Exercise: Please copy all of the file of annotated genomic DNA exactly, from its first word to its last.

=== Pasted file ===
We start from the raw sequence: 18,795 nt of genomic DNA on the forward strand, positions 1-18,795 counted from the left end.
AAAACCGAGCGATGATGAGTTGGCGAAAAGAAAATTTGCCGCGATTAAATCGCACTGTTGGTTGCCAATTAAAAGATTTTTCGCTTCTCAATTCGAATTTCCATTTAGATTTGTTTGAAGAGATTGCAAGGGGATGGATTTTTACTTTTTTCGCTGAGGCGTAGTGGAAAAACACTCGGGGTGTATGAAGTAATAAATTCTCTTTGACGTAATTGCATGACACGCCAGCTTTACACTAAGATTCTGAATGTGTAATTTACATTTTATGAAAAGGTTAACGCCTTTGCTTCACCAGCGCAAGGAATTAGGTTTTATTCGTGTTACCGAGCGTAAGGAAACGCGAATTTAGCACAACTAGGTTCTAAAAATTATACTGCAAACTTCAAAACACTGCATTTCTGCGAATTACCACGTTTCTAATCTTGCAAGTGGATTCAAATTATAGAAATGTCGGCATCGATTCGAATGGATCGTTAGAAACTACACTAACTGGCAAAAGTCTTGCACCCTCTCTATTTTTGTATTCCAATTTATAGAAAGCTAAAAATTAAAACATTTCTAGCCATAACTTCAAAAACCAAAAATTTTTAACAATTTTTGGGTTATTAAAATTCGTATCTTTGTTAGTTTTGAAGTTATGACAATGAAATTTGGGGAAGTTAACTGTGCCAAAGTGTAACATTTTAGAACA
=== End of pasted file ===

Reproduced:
We start from the raw sequence: 18,795 nt of genomic DNA on the forward strand, positions 1-18,795 counted from the left end.
AAAACCGAGCGATGATGAGTTGGCGAAAAGAAAATTTGCCGCGATTAAATCGCACTGTTGGTTGCCAATTAAAAGATTTTTCGCTTCTCAATTCGAATTTCCATTTAGATTTGTTTGAAGAGATTGCAAGGGGATGGATTTTTACTTTTTTCGCTGAGGCGTAGTGGAAAAACACTCGGGGTGTATGAAGTAATAAATTCTCTTTGACGTAATTGCATGACACGCCAGCTTTACACTAAGATTCTGAATGTGTAATTTACATTTTATGAAAAGGTTAACGCCTTTGCTTCACCAGCGCAAGGAATTAGGTTTTATTCGTGTTACCGAGCGTAAGGAAACGCGAATTTAGCACAACTAGGTTCTAAAAATTATACTGCAAACTTCAAAACACTGCATTTCTGCGAATTACCACGTTTCTAATCTTGCAAGTGGATTCAAATTATAGAAATGTCGGCATCGATTCGAATGGATCGTTAGAAACTACACTAACTGGCAAAAGTCTTGCACCCTCTCTATTTTTGTATTCCAATTTATAGAAAGCTAAAAATTAAAACATTTCTAGCCATAACTTCAAAAACCAAAAATTTTTAACAATTTTTGGGTTATTAAAATTCGTATCTTTGTTAGTTTTGAAGTTATGACAATGAAATTTGGGGAAGTTAACTGTGCCAAAGTGTAACATTTTAGAACA